Cambodia marks today the 2020 International Vulture Awareness Day with the message that vultures need all our help if they are to survive in the country.
"Vultures play an important role in maintaining the environment by stripping the carcasses of dead animals, which helps to reduce the spread of disease. They are nature’s 'clean-up crew'. But it is this that puts them in danger. Illegal use of carbofuran-based poisons can exterminate vulture populations. These dangerous chemicals should be restricted as they are dangerous to human health too. As a result, all three resident species of vulture in the dry forest landscape of the country are threatened with extinction," underlined a joint press release AKP received this morning
"Cambodia represents the last hope for these species in the region, but the numbers have halved over the past ten years. Just one significant population remains, straddling the Mekong in Siem Pang Wildlife Sanctuary in Stung Treng province and Chhep Wildlife Sanctuary in PreahVihear province," it added.
According to the same source, vultures are masters of the air! Recent satellite tagging of vultures in Siem Pang Wildlife Sanctuary has revealed vultures fly at heights of 6 km, and by flying at up to 100 km/hour can commute between the vulture feeding stations in Chhep and Siem Pang Wildlife Sanctuaries with ease.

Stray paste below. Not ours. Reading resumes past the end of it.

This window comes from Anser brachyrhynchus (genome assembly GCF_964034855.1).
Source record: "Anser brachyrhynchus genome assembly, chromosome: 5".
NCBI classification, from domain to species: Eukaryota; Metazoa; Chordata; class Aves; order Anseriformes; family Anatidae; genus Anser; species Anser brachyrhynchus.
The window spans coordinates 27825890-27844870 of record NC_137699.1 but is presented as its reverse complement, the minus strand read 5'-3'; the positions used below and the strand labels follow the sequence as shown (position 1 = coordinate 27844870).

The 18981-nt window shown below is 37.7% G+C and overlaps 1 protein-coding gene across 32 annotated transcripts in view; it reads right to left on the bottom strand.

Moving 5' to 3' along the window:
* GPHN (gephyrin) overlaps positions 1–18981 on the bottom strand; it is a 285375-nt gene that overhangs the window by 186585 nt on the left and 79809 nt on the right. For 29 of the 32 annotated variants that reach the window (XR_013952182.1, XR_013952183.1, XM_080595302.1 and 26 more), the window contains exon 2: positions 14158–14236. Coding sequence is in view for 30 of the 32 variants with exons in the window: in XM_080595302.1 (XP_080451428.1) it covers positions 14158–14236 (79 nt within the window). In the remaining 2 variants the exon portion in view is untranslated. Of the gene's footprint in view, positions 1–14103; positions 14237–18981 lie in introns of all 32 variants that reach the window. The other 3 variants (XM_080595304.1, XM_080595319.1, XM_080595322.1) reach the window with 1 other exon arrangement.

“All Cambodians can be proud to still have vultures in the country but everyone needs to support their conservation efforts by protecting their habitats and especially by stopping wildlife poisoning. Otherwise Cambodia’s vultures will go extinct, as in the neighbouring countries of Thailand and Vietnam,” says Mr. Michael Meyerhoff, Country Director of ACCB.
The Cambodia Vulture Working Group (CVWG) is formed of NGOs, government and academic institute, with the aim of preventing the extinction of vultures in Cambodia. The core member of CVWG comprises Ministry of Environment, Ministry of Agriculture, Forestry and Fisheries, Angkor Centre for Conservation of Biodiversity, BirdLife International, Wildlife Conservation Society, WWF, Centre for Biodiversity Conservation and the ordinary members comprise Cambodian Bird Guide Association, Nature Life Cambodia, Sam Veasna Conservation Tour and Centre for Biodiversity Conservation of Royal University of Phnom Penh.
“The conservation status of the three critically endangered vultures in Cambodia is highly concerning, carbamate pesticides pose a key risk to the survival of vultures but also to human health and livestock. WWF is advocating a ‘One Health’ approach linking the health of people, animals and our shared environment and urges this to be included in decision making on wildlife and land use change,” said Mr. Teak Seng, Country Director of WWF-Cambodia.
According to the 2020 census, a total of 119 vultures of three species have been recorded in four natural protected areas in Preah Vihear, Stung Treng, Mondulkiri, and Kratie provinces of Cambodia, a decrease by 18 individuals compared to the 2019 census.
Of them, there are 11 red-headed vultures (Sarcogyps calvus), 71 white-rumped vultures (Gyps bengalensis), and 37 slender-billed vultures (Gyps tenuirostris).
Source: Agency Kampuchea Press